A prehistoric reptile that lived around 150 million years ago looked like a cross between a dolphin and a shark. Its exceptionally well-preserved remains were discovered close to Kimmeridge Bay in the United Kingdom.
This newly identified reptile has been named Thalassodraco etchesi – Thalasso means “sea” in Greek; draco means “dragon” in Latin; and etchesi is in memory of Steve Etches who was a amateur collector that found the remains. The species was part of a group of extinct marine reptiles called ichthyosaurs. Since it had such unusual features, it was classified as its own genus.
It had huge eyes and a big rib cage which indicates that it would have had strong lungs and good visibility that allowed it to swim deep underwater to catch its food like squid and other slippery creatures.
Megan Jacobs from Baylor University in Waco, Texas, described the significance of this discovery, “People have been excavating ichthyosaurs in this area for 200 years, but finding a new species – let alone a new genus – is very rare.”
Jacobs, as well as David Martill from the University of Portsmouth, analyzed the remains by taking high-resolution photos and found that this newly identified creature had a long mouth, a shark-like tail, and a dorsal fin. It completely lived beneath the water except to come up for some air (similar to dolphins).
As for its jaw, the upper portion of one side was the best preserved, so they analyzed that area specifically and they noticed approximately 50 smooth and small teeth. Since they were only able to study about a quarter of its jaw, they estimated that this creature had around 200 teeth in total. This would certainly explain how they could catch such slippery prey like squid.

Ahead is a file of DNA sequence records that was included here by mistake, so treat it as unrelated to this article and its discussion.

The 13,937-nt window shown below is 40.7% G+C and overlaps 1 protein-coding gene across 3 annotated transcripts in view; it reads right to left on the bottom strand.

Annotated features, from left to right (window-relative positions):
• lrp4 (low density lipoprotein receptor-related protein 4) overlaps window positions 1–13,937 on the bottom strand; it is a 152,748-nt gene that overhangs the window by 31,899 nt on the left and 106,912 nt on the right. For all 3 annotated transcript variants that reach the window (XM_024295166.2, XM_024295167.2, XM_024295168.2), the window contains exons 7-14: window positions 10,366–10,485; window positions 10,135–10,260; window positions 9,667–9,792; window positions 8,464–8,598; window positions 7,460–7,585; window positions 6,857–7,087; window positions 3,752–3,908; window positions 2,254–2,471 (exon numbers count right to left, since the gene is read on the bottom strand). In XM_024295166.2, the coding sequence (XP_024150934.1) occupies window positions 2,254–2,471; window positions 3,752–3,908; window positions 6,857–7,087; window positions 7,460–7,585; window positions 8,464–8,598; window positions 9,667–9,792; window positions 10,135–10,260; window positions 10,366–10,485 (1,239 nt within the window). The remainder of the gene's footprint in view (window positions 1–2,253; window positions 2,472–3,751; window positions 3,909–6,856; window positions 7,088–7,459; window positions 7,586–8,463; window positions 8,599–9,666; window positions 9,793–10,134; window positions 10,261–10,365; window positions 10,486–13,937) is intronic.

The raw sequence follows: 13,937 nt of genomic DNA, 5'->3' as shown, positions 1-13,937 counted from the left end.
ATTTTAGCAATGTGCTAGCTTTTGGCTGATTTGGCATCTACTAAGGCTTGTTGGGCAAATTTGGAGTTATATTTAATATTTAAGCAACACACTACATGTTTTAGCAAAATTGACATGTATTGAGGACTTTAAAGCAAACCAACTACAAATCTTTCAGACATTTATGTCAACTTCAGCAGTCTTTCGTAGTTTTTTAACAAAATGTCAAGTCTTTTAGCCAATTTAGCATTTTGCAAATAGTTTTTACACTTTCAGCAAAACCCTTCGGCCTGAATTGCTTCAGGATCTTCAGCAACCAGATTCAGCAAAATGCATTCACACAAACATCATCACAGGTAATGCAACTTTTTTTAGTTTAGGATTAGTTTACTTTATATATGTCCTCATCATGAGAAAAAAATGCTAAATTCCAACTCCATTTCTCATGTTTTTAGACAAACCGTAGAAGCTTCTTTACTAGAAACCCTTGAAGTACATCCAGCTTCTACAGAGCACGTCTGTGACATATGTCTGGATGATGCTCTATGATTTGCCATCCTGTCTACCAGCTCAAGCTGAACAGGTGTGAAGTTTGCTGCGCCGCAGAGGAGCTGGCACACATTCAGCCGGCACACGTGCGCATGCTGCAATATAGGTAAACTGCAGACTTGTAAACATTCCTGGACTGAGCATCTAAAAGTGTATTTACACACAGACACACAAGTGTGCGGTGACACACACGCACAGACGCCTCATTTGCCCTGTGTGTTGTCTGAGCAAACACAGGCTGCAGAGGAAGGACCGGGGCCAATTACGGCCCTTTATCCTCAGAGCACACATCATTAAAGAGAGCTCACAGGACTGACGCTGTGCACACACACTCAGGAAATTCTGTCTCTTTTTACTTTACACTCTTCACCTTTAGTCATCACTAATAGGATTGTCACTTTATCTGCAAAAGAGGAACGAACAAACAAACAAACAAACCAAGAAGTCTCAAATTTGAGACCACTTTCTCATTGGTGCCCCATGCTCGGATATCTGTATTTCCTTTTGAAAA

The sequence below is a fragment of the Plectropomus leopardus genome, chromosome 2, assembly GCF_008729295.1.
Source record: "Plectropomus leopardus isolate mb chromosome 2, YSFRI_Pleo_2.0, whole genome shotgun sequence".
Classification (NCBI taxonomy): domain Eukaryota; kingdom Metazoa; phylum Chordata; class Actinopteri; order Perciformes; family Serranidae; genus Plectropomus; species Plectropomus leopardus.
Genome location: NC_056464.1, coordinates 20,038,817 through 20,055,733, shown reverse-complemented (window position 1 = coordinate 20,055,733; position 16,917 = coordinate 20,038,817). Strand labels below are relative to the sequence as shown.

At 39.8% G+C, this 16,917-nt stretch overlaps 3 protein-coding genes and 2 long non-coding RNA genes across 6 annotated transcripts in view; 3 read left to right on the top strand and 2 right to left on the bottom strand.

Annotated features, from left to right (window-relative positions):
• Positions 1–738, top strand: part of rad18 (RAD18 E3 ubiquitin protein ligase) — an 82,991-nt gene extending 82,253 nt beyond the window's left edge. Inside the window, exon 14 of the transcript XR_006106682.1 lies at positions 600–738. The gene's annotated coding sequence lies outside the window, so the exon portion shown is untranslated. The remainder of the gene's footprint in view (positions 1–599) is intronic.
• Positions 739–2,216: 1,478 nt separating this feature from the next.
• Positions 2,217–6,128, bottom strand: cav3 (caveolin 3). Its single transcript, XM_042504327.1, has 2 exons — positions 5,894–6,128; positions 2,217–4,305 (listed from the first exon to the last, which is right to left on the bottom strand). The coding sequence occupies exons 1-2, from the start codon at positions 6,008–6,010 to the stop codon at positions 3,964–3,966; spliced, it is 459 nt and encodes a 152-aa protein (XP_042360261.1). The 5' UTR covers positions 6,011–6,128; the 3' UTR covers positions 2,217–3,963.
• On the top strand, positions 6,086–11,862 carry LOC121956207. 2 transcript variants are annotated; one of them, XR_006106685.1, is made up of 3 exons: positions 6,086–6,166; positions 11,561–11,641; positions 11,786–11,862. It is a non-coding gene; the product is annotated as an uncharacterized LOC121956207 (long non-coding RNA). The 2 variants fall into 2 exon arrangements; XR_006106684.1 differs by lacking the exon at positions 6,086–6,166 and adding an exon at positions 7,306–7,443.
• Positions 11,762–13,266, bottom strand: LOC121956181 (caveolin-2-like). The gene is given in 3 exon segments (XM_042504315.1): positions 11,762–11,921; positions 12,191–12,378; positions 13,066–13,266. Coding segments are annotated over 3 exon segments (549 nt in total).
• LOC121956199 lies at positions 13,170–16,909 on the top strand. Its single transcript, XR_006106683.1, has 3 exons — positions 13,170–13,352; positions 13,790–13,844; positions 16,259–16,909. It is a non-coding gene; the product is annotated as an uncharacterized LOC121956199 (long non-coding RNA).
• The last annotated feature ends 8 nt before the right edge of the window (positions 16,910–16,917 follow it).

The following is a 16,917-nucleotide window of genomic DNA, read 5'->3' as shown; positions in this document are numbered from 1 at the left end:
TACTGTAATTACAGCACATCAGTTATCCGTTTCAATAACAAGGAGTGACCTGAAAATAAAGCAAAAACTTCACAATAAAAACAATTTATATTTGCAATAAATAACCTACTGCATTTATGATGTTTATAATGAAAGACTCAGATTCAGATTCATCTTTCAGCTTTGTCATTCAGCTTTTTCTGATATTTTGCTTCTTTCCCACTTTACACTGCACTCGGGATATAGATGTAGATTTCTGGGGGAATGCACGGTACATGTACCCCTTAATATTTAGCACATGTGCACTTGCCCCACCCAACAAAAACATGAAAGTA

This is actually pretty significant as the majority of other ichthyosaurs from that time period had larger teeth and not as many. Another notable fact was that the remains of the Thalassodraco etchesi measured 2.5 meters in length (8.2 feet). The majority of ichthyosaur remains that have been previously found in the United Kingdom measured between 5 and 11 feet in length.
While its body length seemed to be average, its unique features certainly made it quite special. An artist’s impression of what the Thalassodraco etchesi would have looked like 150 million years ago can be seen here.
The research was published in the journal PLOS One where it can be read in full.